The main reason you want help is so that you can provide a top-notch customer experience. If you’re trying to do everything yourself, it’s more likely that something will fall through the cracks when you get busy. For instance, you’ll want to make sure you have enough help to keep display areas stocked and keep the lines moving quickly.

Think about a time you went to a store and the shelves were empty, and the employees did not know anything and you waited in line for what seemed like an eternity to just hand over some money for the one thing you wanted to buy. That is NOT what you want for your store.

Different Roles and Responsibilities

You can categorize your work into different areas of responsibility. As you grow your staff, this can provide logical places to divide your labor:

Register/Money Handling

The key here is to have as few people as possible handling your money. The more people who are in the register, the bigger chance that something will go wrong. We suggest putting yourself in charge or this, or your most reliable employee.

Set Up/Stocking/Customer Service

Your stocking/customer service person is going to fill shelves in the morning. Once customers start trickling in, he or she will be bouncing between restocking shelves and talking with customers. This person should be outgoing, friendly, and willing to learn about the product.

Sign Holder/Marketing/Parking Lot

This person needs to have tons of energy and get excited about customers pulling into your lot. If you interview someone who likes having the spotlight on them, this job is a great fit. During the day they’ll be spinning signs and watching the parking lot, but they’ll also help out in the tent as needed.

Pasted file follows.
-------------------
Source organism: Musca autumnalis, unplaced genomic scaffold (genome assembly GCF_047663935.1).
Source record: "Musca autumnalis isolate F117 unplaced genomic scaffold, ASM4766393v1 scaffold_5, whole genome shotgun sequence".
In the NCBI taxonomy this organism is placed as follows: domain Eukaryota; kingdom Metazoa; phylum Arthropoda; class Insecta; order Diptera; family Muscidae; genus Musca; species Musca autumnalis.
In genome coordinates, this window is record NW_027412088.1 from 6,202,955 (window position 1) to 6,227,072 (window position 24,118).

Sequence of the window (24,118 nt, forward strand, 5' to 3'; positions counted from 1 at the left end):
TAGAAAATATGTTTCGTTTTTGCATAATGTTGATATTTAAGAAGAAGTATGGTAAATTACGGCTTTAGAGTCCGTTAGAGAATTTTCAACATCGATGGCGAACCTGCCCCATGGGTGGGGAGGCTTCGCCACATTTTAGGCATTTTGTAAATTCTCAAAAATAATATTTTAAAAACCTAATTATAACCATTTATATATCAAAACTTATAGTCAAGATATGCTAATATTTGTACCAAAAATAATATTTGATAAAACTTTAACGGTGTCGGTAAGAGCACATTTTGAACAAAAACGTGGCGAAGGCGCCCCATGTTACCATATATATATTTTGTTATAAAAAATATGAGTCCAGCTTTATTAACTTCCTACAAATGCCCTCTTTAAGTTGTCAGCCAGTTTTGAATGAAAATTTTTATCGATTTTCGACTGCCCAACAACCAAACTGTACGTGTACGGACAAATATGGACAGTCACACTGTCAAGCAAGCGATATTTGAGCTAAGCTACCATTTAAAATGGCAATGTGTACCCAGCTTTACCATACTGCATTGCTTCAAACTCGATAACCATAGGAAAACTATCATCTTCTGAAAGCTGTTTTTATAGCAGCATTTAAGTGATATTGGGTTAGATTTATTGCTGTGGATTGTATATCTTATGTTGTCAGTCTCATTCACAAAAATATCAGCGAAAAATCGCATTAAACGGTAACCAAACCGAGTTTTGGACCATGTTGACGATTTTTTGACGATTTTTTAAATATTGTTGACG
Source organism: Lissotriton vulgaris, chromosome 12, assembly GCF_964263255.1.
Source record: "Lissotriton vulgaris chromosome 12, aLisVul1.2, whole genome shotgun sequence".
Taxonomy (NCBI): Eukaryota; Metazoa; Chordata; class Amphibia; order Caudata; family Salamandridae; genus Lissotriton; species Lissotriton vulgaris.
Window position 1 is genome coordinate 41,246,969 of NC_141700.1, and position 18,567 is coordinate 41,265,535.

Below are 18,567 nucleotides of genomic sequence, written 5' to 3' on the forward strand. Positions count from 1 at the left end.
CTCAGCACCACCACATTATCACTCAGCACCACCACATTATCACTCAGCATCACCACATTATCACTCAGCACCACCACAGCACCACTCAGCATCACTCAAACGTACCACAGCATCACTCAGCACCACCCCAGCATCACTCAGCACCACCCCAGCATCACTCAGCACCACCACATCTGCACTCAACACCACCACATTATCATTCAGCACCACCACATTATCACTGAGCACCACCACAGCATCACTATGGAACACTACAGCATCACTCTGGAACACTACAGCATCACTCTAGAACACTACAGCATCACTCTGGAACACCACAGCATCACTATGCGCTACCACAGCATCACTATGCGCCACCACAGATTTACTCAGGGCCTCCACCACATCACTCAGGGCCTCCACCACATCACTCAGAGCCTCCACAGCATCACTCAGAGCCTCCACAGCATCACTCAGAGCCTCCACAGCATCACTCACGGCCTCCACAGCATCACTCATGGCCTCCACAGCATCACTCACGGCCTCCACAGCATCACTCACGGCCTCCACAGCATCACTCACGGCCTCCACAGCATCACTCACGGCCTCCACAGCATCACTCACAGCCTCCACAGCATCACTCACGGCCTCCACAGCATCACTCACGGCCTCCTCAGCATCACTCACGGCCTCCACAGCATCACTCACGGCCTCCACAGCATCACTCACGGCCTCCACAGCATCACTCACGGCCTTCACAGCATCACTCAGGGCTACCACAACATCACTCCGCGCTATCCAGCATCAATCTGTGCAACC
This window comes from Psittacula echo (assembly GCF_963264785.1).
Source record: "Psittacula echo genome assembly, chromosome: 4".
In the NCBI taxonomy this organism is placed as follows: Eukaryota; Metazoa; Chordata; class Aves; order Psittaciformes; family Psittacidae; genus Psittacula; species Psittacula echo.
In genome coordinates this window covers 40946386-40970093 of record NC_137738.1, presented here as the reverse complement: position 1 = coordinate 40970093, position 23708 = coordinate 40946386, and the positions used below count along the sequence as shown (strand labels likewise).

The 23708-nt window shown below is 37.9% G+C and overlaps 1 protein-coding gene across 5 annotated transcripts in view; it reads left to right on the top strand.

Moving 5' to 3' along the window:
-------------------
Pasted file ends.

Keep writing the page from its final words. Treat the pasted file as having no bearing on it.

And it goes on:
Now that you’ve got a sense of what kind of jobs you’ll need to fill, let’s talk about the hiring process.

Planning for the Busy Days

If we’re being completely honest, running a seasonal fireworks business usually means sitting around for 12 days thinking you made a terrible mistake, followed by 2 days of being overrun with customers. It’s good to plan ahead and make sure you have enough help when you need it.

Obviously, you’ll want more help on the day of a fireworks holiday like July 4th. However, buying patterns are impacted by where July 4th falls in the week and whether it’s attached to a weekend. If it’s on a Tuesday through Friday, then you might have very little business until that day. If it’s any time Saturday through Monday, though, you could have pretty decent business starting on the Friday before.

Arrange in advance to have extra help on those days, and decide what tasks you can easily assign without a lot of training. If you’re planning to have extra help setting up and tearing down for the season, you might be able to rely on those same people to ramp up for the busy days.

How to Hire the Right Staff

There are books written on staffing and we will not try to replicate what they have already written. Here are a few ideas to be looking for in your staff:

  • On time for the interview